How to Hand-Split Shingles and Shingle a House

1 / 10
Reroofing the Gott cabin is a job for the entire family
2 / 10
1. First,split a shingle block into eight more or less equal sections, using a froe and hardwood mallet.
3 / 10
2. Split away the darker colored (unusually) heartwood from the point of each wedge of wood.
4 / 10
3. You'll also need to split off the bark and the sapwood beneath it.
5 / 10
4. Once the block has been split a few times, you'll need to support it in a shingle break.
6 / 10
5. The final splits call for a delicate touch with the froe to prevent uneven splitting.
7 / 10
7. The intricate shingling pattern provides good insurance against leaks.
8 / 10
6. A large chisel can be used to "dress up" any ragged edges and prepare the shingle for use.
9 / 10
A traditional shingle break.
10 / 10
Shingle nailing base and shingle placement.

Hand-split “shakes” are unmatched for beauty when you shingle a house.

How to Hand-Split Shingles and Shingle a House

Near as Peter Gott can recollect, he’s split some 15,000
shingles over the past quarter of a century. Appalachia’s
master hewn-log craftsman used the most recent batch of
4,300 in the fall of ’85 to replace the original
23-year-old cedar shingle roofs on the Gott family cabin
and outbuildings in Cowbell Holler, which is just a piece
off Tater Gap Road in the Smoky Mountain foothills of
western North Carolina.

And as Peter proved to me–among the least crafty of
wood craftsmen–anyone who owns a few inexpensive hand
tools and a good measure of patience can learn to split (or
rive, to use the appropriate lingo) beautiful wood
shingles to shingle a house.

When calculating the number of shingles required for a
roofing job, Gott figures 400 standard-sized shingles (3-1/2 inch to 9 inch wide by 19 inches long) per square (100 square feet)
of roof to be covered. While a novice would have to hustle
to rive even a few dozen usable shingles in a day, Peter
can turn out several hundred in the same period of time.(See the shingle diagrams and step-by-step shingling in the image gallery.)

Here’s how it’s done:

First you need a tree–or maybe several
trees, depending on the number of shingles required and the
diameter of the tree. If you live in or near the eastern
hardwood forests, just about any variety of oak will
suffice-, Peter uses red oak because it’s both plentiful
and easy to split (though less durable than white oak). Out
west, most varieties of pine and some firs are suitable for
shingles, but these softwoods should be treated with a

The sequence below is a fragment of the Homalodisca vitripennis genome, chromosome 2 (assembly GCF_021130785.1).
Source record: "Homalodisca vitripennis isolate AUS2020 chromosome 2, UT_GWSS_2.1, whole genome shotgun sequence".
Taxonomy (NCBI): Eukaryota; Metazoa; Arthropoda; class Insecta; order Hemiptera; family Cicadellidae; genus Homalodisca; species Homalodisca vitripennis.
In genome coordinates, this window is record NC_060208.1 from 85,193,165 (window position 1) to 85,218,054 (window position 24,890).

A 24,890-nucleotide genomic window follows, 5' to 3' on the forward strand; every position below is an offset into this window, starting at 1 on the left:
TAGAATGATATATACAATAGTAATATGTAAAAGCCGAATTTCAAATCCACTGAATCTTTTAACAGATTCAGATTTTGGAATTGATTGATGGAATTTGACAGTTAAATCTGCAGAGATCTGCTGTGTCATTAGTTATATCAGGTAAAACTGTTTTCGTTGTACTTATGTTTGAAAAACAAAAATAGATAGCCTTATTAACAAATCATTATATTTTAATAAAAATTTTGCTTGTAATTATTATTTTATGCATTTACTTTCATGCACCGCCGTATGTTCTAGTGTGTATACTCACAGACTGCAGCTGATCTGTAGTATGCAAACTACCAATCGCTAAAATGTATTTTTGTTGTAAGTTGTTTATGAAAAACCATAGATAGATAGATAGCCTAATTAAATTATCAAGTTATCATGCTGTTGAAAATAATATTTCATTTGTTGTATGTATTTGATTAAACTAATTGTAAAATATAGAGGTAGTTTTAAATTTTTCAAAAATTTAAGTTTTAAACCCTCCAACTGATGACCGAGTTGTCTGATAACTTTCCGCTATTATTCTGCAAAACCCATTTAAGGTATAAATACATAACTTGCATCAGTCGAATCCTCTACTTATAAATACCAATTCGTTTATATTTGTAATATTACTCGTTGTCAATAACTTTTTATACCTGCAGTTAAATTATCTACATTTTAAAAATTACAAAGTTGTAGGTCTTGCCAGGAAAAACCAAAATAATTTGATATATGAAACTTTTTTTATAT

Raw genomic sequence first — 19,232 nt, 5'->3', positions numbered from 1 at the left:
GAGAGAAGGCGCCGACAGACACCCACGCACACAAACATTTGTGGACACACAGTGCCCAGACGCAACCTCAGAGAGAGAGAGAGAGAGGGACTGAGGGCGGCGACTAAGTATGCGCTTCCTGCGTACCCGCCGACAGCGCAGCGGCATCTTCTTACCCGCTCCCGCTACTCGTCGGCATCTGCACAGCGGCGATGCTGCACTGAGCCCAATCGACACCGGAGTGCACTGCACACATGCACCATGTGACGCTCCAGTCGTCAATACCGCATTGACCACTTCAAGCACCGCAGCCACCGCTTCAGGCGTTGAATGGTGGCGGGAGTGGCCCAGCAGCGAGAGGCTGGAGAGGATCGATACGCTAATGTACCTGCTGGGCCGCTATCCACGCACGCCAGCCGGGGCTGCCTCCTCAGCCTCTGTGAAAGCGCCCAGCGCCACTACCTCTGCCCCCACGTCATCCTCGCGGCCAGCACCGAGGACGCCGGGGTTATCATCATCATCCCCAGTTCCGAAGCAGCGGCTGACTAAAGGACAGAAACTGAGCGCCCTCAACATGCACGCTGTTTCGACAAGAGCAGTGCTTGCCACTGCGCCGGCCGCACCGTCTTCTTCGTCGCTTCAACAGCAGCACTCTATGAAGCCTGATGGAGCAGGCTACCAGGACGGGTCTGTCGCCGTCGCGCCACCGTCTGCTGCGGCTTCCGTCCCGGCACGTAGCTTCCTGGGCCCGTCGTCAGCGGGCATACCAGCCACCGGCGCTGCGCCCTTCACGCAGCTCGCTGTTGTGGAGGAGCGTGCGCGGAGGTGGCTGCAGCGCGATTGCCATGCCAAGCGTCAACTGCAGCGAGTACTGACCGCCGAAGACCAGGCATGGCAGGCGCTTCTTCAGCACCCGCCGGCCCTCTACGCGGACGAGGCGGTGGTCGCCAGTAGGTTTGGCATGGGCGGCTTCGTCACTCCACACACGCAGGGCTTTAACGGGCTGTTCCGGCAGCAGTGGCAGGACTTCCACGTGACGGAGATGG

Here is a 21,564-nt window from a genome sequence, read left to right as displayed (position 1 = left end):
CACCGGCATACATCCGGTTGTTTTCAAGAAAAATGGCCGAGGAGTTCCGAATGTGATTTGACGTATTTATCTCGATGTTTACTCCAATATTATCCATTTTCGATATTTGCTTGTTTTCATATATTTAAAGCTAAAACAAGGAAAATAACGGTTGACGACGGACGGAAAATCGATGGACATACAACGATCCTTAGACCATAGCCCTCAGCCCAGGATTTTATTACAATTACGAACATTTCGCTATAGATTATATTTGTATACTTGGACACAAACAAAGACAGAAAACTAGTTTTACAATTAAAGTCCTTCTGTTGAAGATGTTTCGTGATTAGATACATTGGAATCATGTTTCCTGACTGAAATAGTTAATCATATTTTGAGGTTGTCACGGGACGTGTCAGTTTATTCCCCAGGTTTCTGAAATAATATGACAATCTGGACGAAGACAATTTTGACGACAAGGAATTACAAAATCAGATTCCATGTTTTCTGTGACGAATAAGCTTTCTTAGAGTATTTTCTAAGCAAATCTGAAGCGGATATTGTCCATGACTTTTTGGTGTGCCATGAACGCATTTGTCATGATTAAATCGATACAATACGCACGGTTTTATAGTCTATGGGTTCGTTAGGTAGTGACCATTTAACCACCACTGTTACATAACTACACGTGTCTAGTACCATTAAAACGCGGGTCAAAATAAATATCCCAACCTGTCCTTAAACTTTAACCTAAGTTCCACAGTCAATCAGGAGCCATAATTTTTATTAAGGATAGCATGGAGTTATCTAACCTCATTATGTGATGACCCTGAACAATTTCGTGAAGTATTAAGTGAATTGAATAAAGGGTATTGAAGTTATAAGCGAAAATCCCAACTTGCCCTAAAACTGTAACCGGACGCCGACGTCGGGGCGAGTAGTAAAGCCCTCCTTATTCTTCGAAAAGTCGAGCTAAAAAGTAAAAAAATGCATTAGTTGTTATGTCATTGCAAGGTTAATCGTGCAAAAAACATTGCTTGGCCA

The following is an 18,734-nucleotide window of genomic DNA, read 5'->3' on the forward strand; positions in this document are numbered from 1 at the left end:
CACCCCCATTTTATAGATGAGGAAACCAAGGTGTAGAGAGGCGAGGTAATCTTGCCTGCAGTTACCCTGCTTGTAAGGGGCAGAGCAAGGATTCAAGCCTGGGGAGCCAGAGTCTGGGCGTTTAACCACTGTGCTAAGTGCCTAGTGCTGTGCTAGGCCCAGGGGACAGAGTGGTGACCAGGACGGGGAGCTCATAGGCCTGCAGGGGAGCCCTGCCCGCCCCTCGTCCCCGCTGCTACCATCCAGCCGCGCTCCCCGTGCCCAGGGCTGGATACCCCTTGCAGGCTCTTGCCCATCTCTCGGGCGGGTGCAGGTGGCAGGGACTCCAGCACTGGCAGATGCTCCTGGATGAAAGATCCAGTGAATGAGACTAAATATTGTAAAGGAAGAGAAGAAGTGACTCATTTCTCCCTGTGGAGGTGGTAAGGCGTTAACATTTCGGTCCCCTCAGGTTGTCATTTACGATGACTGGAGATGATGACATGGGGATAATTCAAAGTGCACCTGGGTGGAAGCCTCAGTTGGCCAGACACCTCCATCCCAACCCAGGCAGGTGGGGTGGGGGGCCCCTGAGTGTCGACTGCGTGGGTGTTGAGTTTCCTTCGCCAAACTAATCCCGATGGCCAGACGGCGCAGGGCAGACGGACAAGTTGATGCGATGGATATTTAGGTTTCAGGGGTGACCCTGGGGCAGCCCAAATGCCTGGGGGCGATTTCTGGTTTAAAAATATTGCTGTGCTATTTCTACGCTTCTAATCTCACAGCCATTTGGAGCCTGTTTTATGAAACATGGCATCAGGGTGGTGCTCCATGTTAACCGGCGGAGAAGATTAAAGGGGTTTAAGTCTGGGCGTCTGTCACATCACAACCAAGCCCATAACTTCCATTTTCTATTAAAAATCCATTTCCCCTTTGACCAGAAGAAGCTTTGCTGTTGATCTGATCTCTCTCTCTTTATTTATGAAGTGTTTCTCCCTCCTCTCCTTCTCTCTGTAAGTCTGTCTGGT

low-toxicity, non-flammable wood preservative to forestall

Whatever variety you decide to use, the tree should be
free-of knots, true of trunk, straight-grained (as opposed
to twisted) and at least 24 inches in diameter. After felling the
tree, saw the trunk into round sections (shingle blocks)
19 inches long, being careful to cut straight across rather than
at angles. Roll or haul the blocks to the work area and
stand them on end for splitting. (Yes, you rive shingles
from green wood.)

Tools of the Shingle Maker’s Trade

You’ll need only a few inexpensive hand tools to get
splitting: a froe (a short-handled cleaving tool), a
hardwood mallet or club (for driving the froe), a metal
splitting wedge (or two), a sledgehammer (for driving the
wedge) and a rule. Dividers are handy but not essential.

You’ll also need a shingle break, which is a jig
used to hold shakes during the final few splits. A
traditional shingle break can be made from a 6 foot to 7 foot
section of 4 inch- to 5 inch-diameter forked tree, with the forks
accounting for about 3/4 of the overall length. (Peter says
red maple and dogwood often have perfect forks for this
purpose.) Use two poles 5 feet to 6 feet long to support the split
end of the fork, and rest the butt on a block of wood about
19 inches high. On the ground directly beneath the V of the fork,
place a 12 inch-square wood block to support the bottoms of the
shingle bolts. (If you have trouble with the fork spreading
during splits, Peter recommends binding the forked ends
together with light chain.)

Peter prefers this traditional-type break for making the
intermediate splits, and uses a lumber-scrap break for the
final, precise split. This second break is nothing more
than a short length of large-diameter log that sup ports a
frame of scrap lumber (an extra 19 inch-long shingle block is
ideal). You can make it in just a few minutes, and here’s

Stand a hardwood shingle block upright, and nail a couple
of 2 by 6s (or 2 by 4s, 2 by 8s, etc.)–cut long enough
to reach from the ground to about 16″ above the top of the
log–upright and parallel on either side of the block
so that they stick up like horns. Now nail a length of 1 by
6 (or 1 by 4, 1 by 8, etc.) from the front edge of one of the
uprights to the rear of the other, with the bottom
edge of the 1 by 6 positioned parallel to and about 3 inches above
the top of the support log. Finally, nail a second 1 by 6
horizontally to the front edges of the two uprights so that